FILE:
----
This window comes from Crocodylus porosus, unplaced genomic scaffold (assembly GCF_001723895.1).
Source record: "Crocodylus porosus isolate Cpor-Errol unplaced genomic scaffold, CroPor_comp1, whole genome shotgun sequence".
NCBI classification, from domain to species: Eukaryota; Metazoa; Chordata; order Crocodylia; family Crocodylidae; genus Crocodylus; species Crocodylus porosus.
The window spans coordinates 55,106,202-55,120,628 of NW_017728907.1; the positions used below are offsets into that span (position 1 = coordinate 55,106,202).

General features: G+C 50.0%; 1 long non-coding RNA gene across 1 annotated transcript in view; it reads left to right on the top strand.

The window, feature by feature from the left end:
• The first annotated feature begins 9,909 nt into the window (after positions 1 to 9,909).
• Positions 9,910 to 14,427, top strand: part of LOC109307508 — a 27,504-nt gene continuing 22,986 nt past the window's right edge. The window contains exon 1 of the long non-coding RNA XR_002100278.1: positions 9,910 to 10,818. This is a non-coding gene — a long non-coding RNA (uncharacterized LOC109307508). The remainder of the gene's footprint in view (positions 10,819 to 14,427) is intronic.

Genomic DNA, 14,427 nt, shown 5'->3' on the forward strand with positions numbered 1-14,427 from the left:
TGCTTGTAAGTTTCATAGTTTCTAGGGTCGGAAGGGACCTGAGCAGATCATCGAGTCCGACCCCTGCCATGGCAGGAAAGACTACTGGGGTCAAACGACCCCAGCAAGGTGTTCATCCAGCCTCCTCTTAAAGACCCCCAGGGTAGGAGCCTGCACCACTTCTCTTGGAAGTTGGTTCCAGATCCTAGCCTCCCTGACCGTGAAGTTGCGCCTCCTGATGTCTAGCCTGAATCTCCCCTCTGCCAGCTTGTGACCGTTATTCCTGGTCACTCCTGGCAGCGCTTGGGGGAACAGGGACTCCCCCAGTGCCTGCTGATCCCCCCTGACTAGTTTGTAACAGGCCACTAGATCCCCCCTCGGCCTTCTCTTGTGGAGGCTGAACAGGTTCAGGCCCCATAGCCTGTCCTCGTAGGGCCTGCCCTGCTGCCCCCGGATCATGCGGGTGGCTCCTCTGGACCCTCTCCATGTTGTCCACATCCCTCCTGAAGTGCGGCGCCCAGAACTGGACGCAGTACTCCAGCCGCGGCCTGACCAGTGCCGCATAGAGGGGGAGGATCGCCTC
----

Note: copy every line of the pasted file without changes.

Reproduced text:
This window comes from Crocodylus porosus, unplaced genomic scaffold (assembly GCF_001723895.1).
Source record: "Crocodylus porosus isolate Cpor-Errol unplaced genomic scaffold, CroPor_comp1, whole genome shotgun sequence".
NCBI classification, from domain to species: Eukaryota; Metazoa; Chordata; order Crocodylia; family Crocodylidae; genus Crocodylus; species Crocodylus porosus.
The window spans coordinates 55,106,202-55,120,628 of NW_017728907.1; the positions used below are offsets into that span (position 1 = coordinate 55,106,202).

General features: G+C 50.0%; 1 long non-coding RNA gene across 1 annotated transcript in view; it reads left to right on the top strand.

The window, feature by feature from the left end:
• The first annotated feature begins 9,909 nt into the window (after positions 1 to 9,909).
• Positions 9,910 to 14,427, top strand: part of LOC109307508 — a 27,504-nt gene continuing 22,986 nt past the window's right edge. The window contains exon 1 of the long non-coding RNA XR_002100278.1: positions 9,910 to 10,818. This is a non-coding gene — a long non-coding RNA (uncharacterized LOC109307508). The remainder of the gene's footprint in view (positions 10,819 to 14,427) is intronic.

Genomic DNA, 14,427 nt, shown 5'->3' on the forward strand with positions numbered 1-14,427 from the left:
TGCTTGTAAGTTTCATAGTTTCTAGGGTCGGAAGGGACCTGAGCAGATCATCGAGTCCGACCCCTGCCATGGCAGGAAAGACTACTGGGGTCAAACGACCCCAGCAAGGTGTTCATCCAGCCTCCTCTTAAAGACCCCCAGGGTAGGAGCCTGCACCACTTCTCTTGGAAGTTGGTTCCAGATCCTAGCCTCCCTGACCGTGAAGTTGCGCCTCCTGATGTCTAGCCTGAATCTCCCCTCTGCCAGCTTGTGACCGTTATTCCTGGTCACTCCTGGCAGCGCTTGGGGGAACAGGGACTCCCCCAGTGCCTGCTGATCCCCCCTGACTAGTTTGTAACAGGCCACTAGATCCCCCCTCGGCCTTCTCTTGTGGAGGCTGAACAGGTTCAGGCCCCATAGCCTGTCCTCGTAGGGCCTGCCCTGCTGCCCCCGGATCATGCGGGTGGCTCCTCTGGACCCTCTCCATGTTGTCCACATCCCTCCTGAAGTGCGGCGCCCAGAACTGGACGCAGTACTCCAGCCGCGGCCTGACCAGTGCCGCATAGAGGGGGAGGATCGCCTC